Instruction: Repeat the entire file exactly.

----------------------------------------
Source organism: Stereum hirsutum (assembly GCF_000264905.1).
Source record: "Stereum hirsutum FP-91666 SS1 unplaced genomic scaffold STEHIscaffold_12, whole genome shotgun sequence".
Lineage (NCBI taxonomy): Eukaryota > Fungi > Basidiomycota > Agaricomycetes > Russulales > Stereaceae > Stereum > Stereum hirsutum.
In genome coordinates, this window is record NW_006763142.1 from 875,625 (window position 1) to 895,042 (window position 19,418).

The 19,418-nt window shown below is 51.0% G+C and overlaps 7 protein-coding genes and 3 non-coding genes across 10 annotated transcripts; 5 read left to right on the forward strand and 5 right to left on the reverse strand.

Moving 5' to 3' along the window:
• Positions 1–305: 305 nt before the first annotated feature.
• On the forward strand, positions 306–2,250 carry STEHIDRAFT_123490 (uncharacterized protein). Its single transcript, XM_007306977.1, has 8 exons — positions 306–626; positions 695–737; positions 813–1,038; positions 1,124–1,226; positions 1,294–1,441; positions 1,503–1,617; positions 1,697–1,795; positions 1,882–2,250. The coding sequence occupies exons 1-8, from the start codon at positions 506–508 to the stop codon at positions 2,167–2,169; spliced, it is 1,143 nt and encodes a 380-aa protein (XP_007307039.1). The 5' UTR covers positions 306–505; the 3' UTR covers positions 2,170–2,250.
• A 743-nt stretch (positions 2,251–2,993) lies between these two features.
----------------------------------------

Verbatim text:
Source organism: Stereum hirsutum (assembly GCF_000264905.1).
Source record: "Stereum hirsutum FP-91666 SS1 unplaced genomic scaffold STEHIscaffold_12, whole genome shotgun sequence".
Lineage (NCBI taxonomy): Eukaryota > Fungi > Basidiomycota > Agaricomycetes > Russulales > Stereaceae > Stereum > Stereum hirsutum.
In genome coordinates, this window is record NW_006763142.1 from 875,625 (window position 1) to 895,042 (window position 19,418).

The 19,418-nt window shown below is 51.0% G+C and overlaps 7 protein-coding genes and 3 non-coding genes across 10 annotated transcripts; 5 read left to right on the forward strand and 5 right to left on the reverse strand.

Moving 5' to 3' along the window:
• Positions 1–305: 305 nt before the first annotated feature.
• On the forward strand, positions 306–2,250 carry STEHIDRAFT_123490 (uncharacterized protein). Its single transcript, XM_007306977.1, has 8 exons — positions 306–626; positions 695–737; positions 813–1,038; positions 1,124–1,226; positions 1,294–1,441; positions 1,503–1,617; positions 1,697–1,795; positions 1,882–2,250. The coding sequence occupies exons 1-8, from the start codon at positions 506–508 to the stop codon at positions 2,167–2,169; spliced, it is 1,143 nt and encodes a 380-aa protein (XP_007307039.1). The 5' UTR covers positions 306–505; the 3' UTR covers positions 2,170–2,250.
• A 743-nt stretch (positions 2,251–2,993) lies between these two features.